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Wolfsonian Curator: "Quackery" a Big Reason Health Exhibit Works

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Wolfsonian Curator: "Quackery" a Big Reason Health Exhibit Works

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What makes an exhibit stand the test of time at the Wolfsonian? According to Chief Curator Marianne Lamonaca it not only has to do with how relatable it is, but if it can also provoke a good chuckle.  The current Advertising for Health exhibit, a museum staple since February, prompts both reactions and that's why it will be around a while longer.

"The whole idea of this quackery related to pharmaceutical products is definitely entertaining in a certain way," admitted Lamonaca.  "The early ads from the beginning of the 20Th century are for things that had no real basis in scientific fact -- it left a really big open arena to do whatever you want."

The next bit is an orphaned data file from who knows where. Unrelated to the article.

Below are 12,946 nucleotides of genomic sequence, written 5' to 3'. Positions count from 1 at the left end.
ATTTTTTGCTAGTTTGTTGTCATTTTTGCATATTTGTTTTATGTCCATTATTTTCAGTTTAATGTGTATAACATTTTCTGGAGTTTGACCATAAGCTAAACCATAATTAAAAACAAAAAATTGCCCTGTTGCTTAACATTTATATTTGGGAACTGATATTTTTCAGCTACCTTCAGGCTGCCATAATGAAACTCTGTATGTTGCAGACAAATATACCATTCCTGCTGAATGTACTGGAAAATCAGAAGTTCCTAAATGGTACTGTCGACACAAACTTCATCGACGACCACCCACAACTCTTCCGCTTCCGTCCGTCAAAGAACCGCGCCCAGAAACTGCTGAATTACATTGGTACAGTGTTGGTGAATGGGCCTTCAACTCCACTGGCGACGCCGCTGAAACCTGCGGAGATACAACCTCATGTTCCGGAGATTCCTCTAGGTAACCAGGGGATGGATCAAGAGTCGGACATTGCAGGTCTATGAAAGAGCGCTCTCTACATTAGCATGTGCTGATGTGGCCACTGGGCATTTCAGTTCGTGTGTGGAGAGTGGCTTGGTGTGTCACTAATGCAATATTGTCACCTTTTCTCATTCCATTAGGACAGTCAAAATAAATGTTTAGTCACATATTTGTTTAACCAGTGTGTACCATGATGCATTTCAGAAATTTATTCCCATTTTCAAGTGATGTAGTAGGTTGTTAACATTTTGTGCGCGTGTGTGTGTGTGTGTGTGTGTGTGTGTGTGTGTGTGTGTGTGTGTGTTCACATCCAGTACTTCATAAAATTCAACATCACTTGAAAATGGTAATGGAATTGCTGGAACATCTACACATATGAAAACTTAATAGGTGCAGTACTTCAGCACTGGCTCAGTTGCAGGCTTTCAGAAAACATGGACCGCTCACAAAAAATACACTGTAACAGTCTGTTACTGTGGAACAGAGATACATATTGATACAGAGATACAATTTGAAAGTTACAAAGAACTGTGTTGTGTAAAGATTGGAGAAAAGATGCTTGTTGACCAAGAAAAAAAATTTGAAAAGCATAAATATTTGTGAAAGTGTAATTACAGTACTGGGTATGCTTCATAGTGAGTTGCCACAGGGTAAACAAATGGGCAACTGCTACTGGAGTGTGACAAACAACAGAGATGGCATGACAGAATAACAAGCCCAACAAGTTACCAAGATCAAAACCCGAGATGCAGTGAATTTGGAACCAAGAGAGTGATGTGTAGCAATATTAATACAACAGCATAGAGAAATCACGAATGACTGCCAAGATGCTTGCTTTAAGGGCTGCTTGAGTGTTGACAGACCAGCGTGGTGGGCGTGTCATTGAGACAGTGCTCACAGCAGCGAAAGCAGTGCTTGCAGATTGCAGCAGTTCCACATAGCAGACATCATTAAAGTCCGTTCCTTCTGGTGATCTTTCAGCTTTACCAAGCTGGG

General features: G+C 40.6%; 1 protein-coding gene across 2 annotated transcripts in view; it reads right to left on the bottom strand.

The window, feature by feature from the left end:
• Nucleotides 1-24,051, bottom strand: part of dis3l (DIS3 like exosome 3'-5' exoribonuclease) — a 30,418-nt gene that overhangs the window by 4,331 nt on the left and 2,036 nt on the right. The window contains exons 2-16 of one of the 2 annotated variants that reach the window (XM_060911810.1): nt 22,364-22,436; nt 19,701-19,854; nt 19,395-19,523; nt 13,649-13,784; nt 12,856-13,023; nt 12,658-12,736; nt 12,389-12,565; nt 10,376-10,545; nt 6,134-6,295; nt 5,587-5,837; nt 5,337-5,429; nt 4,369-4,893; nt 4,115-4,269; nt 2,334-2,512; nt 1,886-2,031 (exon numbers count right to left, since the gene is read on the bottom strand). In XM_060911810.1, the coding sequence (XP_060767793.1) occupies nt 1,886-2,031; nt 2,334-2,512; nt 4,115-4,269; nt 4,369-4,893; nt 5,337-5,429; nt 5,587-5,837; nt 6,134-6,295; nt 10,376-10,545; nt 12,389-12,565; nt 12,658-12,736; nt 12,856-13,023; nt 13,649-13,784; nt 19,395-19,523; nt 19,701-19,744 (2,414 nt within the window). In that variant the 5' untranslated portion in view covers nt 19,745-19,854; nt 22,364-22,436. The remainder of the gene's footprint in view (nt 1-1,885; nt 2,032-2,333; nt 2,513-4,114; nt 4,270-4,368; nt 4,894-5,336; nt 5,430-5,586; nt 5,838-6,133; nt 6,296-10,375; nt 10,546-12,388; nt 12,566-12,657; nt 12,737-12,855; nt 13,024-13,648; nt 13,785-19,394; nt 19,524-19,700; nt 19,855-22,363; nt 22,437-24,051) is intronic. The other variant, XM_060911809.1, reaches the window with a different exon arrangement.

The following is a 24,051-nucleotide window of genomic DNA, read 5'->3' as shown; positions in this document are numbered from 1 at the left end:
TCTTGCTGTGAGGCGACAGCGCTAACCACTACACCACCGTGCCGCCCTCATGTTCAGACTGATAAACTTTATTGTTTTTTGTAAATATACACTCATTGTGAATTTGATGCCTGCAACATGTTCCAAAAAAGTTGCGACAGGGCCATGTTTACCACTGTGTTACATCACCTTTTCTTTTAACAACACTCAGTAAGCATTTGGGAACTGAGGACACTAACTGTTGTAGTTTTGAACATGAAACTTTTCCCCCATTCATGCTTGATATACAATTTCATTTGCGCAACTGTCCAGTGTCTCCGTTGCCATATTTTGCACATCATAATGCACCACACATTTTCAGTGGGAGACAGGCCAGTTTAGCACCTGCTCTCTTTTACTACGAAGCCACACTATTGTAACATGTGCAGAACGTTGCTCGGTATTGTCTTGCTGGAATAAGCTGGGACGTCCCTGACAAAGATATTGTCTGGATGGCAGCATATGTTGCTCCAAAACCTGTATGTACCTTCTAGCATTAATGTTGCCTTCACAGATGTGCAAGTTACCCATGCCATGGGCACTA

Lamonaca said the exhibit -- which was funded by former pharmaceutical exec and collector of medicine ephemera William H. Helfand -- will likely run until next February, providing more time to review the evolution of medicine though graphic posters and, of course, magic tonics.  And according to Lamonaca, many people will be surprised at what was considered a "cure all" in the old days.

"A lot of these medicines and these products were really alcohol based - people felt better after a glass of wine or shot of vodka," she explained.  "Also, a lot of these medicines had laxative effects, it made people feel their body was repairing something."

She added, "Today there are still colon cleanses, so in a way viewers recognizes these strategies still exist today. There is a relevance to our own lives."

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